And Wonder Woman just lets him get away with it, because she can’t risk him hurting Churchill. In fact, she fights off the British soldiers who come in to rescue the prime minister, not just letting the Baron get away but actively helping him escape. And in fact, she keeps helping him. The Baron coerces Steve Trevor into flying him and his prisoners to Germany, and Wonder Woman tags along in her invisible plane and protects Steve’s plane from Nazi planes that don’t know this particular American plane is under their control. Still, Steve’s plane crashes in Occupied France, and Diana follows them on a train to Berlin in disguise. (What, they didn’t check papers for travel during wartime?) And then she has to save Baron Blitzkrieg from the French Resistance—and specifically from Mademoiselle Marie, who used to have her own series in DC’s Star Spangled War Stories!
That makes three times that Wonder Woman has saved her enemy and helped him get away with abducting Churchill, and fortunately Marie understands once it’s explained to her. But they don’t get to her resistance allies in time to stop them from sending the train car that Blitzkrieg is in, with Churchill and Steve, on a runaway course to its doom. That forces Wondy’s hand to finally confront Blitzkrieg the way she probably could and should have done when first they were in a room together. Spoiler warning: she wins.
Baron Blitzkrieg next showed up in 1978’s Superman vs. Wonder Woman tabloid collector’s edition that I wrote about last Fourth of July, also written by Conway. The Baron wouldn’t necessarily remain a Wonder Woman villain, but he continued to show up over the years in 1940s-set comics to battle the All-Star Squadron, the Young All-Stars, or whatever Allied superheroes needed battling. And then he got his head blown off by Superboy-Prime in Infinite Crisis. Ah well.
In the other stories in this ish of World’s Finest, we get the stunning conclusion of the tale of Superman’s brother, in which we find out, yeah, he’s not really Superman’s brother. Big surprise there. Who he turns out to be actually is a surprise, and there are some fun guest stars along the way. There’s also a space hobo involved, but nobody cares about that.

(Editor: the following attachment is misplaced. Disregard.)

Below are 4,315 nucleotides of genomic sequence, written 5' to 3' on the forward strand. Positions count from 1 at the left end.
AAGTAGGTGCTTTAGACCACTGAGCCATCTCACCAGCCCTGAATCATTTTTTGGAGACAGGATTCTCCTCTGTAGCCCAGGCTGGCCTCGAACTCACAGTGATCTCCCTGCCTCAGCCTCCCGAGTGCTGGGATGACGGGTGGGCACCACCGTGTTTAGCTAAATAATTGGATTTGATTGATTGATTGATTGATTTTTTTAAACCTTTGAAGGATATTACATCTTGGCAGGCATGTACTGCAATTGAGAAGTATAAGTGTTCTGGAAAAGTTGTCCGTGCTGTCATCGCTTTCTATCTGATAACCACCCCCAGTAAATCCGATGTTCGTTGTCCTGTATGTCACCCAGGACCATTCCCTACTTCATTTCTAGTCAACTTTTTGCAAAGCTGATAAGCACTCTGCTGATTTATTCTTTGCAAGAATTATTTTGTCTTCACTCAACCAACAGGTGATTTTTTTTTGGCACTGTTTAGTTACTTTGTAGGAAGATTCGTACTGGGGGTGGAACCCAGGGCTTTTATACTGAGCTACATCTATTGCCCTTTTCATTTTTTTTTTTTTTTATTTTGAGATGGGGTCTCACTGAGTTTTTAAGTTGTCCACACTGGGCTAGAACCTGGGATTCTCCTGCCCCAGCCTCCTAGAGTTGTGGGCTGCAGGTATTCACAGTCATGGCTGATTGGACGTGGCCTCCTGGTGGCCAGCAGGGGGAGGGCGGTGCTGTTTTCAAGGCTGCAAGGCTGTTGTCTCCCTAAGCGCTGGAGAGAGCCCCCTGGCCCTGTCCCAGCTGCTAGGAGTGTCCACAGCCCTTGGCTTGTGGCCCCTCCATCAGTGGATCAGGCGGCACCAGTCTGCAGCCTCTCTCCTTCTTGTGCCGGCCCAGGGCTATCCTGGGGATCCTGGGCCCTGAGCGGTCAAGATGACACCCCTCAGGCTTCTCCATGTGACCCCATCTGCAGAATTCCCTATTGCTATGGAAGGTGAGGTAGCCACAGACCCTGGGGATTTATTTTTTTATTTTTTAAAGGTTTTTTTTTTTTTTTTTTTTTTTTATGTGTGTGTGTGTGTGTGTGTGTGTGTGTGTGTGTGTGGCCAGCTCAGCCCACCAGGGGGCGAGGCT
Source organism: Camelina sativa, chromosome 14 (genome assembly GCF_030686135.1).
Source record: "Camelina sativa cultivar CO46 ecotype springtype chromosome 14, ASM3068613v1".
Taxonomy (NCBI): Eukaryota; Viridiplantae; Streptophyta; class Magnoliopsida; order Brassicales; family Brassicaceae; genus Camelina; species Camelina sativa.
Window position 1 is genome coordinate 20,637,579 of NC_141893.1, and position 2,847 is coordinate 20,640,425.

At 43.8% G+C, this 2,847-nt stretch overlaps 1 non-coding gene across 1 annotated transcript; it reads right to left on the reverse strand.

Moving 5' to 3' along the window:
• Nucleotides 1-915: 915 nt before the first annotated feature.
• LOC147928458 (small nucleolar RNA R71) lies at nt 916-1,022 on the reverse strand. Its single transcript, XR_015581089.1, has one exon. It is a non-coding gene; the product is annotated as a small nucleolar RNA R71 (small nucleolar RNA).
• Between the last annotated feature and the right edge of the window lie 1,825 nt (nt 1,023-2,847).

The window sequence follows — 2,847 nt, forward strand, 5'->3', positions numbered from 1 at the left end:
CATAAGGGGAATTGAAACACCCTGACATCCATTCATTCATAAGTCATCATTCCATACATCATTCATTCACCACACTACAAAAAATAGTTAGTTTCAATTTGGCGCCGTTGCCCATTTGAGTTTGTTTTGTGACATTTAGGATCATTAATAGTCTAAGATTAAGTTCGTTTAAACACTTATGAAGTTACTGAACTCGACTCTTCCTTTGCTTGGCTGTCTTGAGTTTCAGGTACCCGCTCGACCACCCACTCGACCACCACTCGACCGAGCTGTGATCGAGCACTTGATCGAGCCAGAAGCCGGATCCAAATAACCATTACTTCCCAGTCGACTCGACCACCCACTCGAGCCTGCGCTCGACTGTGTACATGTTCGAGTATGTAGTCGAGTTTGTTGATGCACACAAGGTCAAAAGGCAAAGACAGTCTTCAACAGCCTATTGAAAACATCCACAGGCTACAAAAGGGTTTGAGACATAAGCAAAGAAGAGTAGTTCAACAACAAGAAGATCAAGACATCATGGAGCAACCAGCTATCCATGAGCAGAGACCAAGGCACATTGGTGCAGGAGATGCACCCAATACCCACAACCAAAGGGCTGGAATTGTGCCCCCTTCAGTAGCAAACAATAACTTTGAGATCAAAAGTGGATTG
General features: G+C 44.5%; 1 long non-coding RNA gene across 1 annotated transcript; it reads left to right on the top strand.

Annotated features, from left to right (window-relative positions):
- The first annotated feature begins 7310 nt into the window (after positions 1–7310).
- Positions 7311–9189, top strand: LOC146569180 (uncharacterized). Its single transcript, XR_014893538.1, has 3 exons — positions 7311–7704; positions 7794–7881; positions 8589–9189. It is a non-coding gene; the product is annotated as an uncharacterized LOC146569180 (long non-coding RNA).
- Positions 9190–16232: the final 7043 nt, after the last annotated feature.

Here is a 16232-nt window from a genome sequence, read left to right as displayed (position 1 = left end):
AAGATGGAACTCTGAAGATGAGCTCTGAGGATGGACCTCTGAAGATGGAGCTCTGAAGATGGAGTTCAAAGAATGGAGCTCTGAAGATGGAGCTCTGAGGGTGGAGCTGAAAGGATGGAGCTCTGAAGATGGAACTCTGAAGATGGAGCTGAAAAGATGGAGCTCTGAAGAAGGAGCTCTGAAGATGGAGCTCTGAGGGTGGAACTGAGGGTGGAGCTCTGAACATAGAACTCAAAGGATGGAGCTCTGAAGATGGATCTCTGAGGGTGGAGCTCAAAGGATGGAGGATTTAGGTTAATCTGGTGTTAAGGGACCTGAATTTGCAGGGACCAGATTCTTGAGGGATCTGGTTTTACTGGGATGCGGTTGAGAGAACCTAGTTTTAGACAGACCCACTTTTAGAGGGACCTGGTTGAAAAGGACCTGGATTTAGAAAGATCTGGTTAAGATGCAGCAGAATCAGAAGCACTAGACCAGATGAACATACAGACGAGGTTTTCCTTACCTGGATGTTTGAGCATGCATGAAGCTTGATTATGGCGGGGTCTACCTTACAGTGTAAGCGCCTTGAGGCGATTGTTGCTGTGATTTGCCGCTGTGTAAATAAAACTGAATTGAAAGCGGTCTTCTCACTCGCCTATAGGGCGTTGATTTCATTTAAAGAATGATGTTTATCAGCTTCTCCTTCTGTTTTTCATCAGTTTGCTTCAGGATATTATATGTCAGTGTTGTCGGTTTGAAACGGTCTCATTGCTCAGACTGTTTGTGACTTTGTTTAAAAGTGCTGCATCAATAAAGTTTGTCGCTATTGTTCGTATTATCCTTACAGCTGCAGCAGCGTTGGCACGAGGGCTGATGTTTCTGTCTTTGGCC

Oh, and of course there’s a big battle between Superman and his hunchbacked twin, in which Kor-El attacks him with the Washington Monument, and Superman uses the spinning Capitol Dome to slow him down when he’s sent flying by a punch. (It spins?)
The conclusion of Black Canary’s story is a two-parter in this issue, the first starring her and the second starring her boyfriend, Green Arrow—both written by Conway and drawn by Sal Amendola. Somehow GA’s story includes fewer gratuitous shower scenes, though. As soon as he hears Canary’s in trouble, he simply teleports to Canada using the handy-dandy JLA transporter and joins the story already in progress. And naturally enough for a story about beast-men, it all comes down to an island owned by a guy named Moreau.
The Vigilante story by writer Bill Kunkel and artist Gray Morrow continues (or starts, really) the hunt for the Dummy, the killer of Stuff, the Chinatown Kid. And in case there was any doubt that the motorcycle-riding cowboy hero’s adventure is set in the present day of the 1970s, Batman’s pal Commissioner Gordon shows up in the story, and not a younger version. The Vigilante encounters some big crazy death traps—the type with spiked walls closing in and stuff like that—and then is framed for a murder he did not commit. I guess unlike the other stories, that one’s still to be continued.
And in fact, the conclusion in the next issue will be the original Vigilante’s last appearance before the Crisis on Infinite Earths reboot of the mid-1980s. After the Crisis, a slightly reworked version of the character popped up occasionally on the guest-star circuit and had his own four-issue miniseries in the 1990s.
Holy gosh, that’s three whole issues of an 80-page comic we covered this week! Don’t say you don’t get your money’s worth at Wonder Wednesday, because I ain’t seen a dime from you yet.